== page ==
• 3 cups beef stock no sodium
  • 1 tbsp tomato paste
  • 2 cloves garlic minced
  • 1 sprig fresh thyme or 1/2 tsp dried thyme
  • 1 bay leaf
For the braised onions
  • 18 whole white pearl onions peeled
  • 1.5 tbsp unsalted butter
  • 1.5 tbsp olive oil
  • 1/2 cup beef stock
  • 1 bay leaf
  • 1 sprig fresh thyme or 1/2 tsp dried thyme
  • Some salt
  • Some pepper
For the mushrooms
  • 400g mushrooms quartered
  • 1 tbsp unsalted butter
  • 1 tbsp olive oil
  • Some salt
Prepare the stew
  1. Preheat the oven to 450 degrees. Dry the beef cube pieces with a paper towel. Set aside.

  2. In a deep oven-safe casserole or pot on medium heat, spoon 1 tablespoon of olive oil. Add bacon pieces in when the oil is hot. Stir the bacon around for about 2-3 minutes until they start to crisp and brown. Then, transfer them onto a separate plate, leaving the bacon oil in the casserole.

  3. In the same casserole, place the beef cubes in and allow them to sit in the bacon fat. Allow them to brown lightly on all sides. Once browned, transfer them onto the plate with the bacon. Continue to leave the oil in the casserole.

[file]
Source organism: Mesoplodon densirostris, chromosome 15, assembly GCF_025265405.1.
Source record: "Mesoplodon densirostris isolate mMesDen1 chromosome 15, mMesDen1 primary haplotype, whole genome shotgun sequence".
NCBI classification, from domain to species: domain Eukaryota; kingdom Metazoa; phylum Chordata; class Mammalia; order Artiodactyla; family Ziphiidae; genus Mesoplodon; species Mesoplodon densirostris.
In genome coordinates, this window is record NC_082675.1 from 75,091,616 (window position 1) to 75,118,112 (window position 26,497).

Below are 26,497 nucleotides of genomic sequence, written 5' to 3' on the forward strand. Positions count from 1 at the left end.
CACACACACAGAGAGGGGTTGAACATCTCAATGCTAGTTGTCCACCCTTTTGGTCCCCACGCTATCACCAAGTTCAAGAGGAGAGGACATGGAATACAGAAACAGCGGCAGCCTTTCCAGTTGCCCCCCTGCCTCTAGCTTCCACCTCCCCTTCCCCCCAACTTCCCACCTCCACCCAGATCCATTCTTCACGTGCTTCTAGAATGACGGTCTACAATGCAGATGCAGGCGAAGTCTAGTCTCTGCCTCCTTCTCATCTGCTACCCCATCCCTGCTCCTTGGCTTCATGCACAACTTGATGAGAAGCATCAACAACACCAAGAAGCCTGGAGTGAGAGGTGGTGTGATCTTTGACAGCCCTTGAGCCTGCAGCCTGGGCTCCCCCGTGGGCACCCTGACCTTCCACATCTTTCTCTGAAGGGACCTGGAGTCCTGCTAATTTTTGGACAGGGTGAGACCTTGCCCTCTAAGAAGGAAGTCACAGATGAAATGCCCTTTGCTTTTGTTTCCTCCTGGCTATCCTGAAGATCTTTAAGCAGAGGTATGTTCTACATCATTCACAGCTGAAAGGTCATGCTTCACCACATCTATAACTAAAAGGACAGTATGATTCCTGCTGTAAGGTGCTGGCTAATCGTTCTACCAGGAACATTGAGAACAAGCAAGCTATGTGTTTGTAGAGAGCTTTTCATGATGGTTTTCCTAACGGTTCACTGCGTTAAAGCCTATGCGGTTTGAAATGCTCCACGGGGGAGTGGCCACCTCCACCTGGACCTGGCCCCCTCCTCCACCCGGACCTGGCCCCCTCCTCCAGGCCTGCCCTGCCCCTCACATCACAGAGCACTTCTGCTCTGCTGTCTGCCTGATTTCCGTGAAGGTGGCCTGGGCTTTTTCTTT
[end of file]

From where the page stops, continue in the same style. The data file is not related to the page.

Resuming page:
4. Now, pour the onions and carrots into the casserole. Stir till softened. If you want to speed up the softening process, add a little water into the casserole. Allow the onions and carrots to soak up the water.

  5. Pour the bacon pieces and beef cubes back into the casserole. Add salt and pepper, then toss all the ingredients together. Lastly, sprinkle with flour and toss them together again.

  6. Turn off your stove. Place the uncovered casserole in the oven for 4 minutes.

  7. After 4 minutes, remove the casserole, toss the ingredients again, and set the casserole back into the oven for another 4 minutes (still uncovered).